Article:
On September 4 a preliminary injunction against Anheuser-Busch was made in Wisconsin, barring the brewer from using any “no corn syrup” language and icon from its Bud Light beer packaging. Again, the federal courts have found Anheuser-Busch’s use of “no corn syrup” to describe Bud Light could mislead consumers to believe that Miller Lite and Coors Light contain corn syrup in their final products.
This is the second injunction ruling stemming from a federal lawsuit filed by MillerCoors against Anheuser-Busch, arguing a recent Bud Light ad campaign intentionally deceived the public. The previous injunction ruling barred Anheuser-Busch from using similar language featured in the recent ad campaign in any future commercials, print advertising or social media. That ruling also ordered Anheuser-Busch to stop running certain TV ads, to take down certain billboards, and forced Anheuser-Busch to change portions of its website because the information was misleading. The federal court also previously denied Anheuser-Busch’s motion to dismiss the lawsuit.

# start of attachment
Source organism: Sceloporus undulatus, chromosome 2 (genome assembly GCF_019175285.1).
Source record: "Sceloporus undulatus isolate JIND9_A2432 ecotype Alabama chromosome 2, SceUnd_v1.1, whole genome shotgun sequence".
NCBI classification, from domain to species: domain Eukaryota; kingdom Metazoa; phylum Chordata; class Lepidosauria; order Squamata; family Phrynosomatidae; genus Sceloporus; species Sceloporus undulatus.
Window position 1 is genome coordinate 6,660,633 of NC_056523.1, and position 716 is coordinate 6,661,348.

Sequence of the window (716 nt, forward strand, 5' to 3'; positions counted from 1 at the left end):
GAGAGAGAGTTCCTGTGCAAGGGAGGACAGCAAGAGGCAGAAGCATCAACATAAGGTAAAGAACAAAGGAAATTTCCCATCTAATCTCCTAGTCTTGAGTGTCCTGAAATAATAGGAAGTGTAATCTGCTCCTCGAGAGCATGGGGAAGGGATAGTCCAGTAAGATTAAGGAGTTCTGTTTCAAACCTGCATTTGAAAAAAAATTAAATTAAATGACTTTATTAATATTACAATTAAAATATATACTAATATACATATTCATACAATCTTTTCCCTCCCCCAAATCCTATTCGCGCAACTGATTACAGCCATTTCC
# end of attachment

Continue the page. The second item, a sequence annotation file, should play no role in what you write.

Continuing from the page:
“Today’s ruling is another victory for MillerCoors, but more importantly it is another victory for the American public against deceptive advertising like Bud Light’s,” said MillerCoors CEO Gavin Hattersley. “Bud Light’s campaign was bad for the public, bad for the industry and against the law. With this ruling, we are holding Bud Light accountable for its actions, and we will keep holding their feet to the fire every time they intentionally mislead the American public.”
At the time of the previous ruling, the federal court asked for additional written arguments from MillerCoors and Anheuser-Busch before making a determination on the request to bar Bud Light from using “no corn syrup” on its packaging. After reviewing those arguments, the federal court extended the preliminary injunction to bar Anheuser-Busch from using “no corn syrup” on any future Bud Light packaging. Anheuser-Busch will be allowed to sell products using the packaging it had on hand as of June 6, 2019, or until March 2, 2020, whichever occurs first.
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